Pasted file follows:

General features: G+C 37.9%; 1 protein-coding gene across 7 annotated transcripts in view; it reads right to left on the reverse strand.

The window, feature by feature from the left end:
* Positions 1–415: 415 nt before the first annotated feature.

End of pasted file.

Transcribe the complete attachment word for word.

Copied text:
General features: G+C 37.9%; 1 protein-coding gene across 7 annotated transcripts in view; it reads right to left on the reverse strand.

The window, feature by feature from the left end:
* Positions 1–415: 415 nt before the first annotated feature.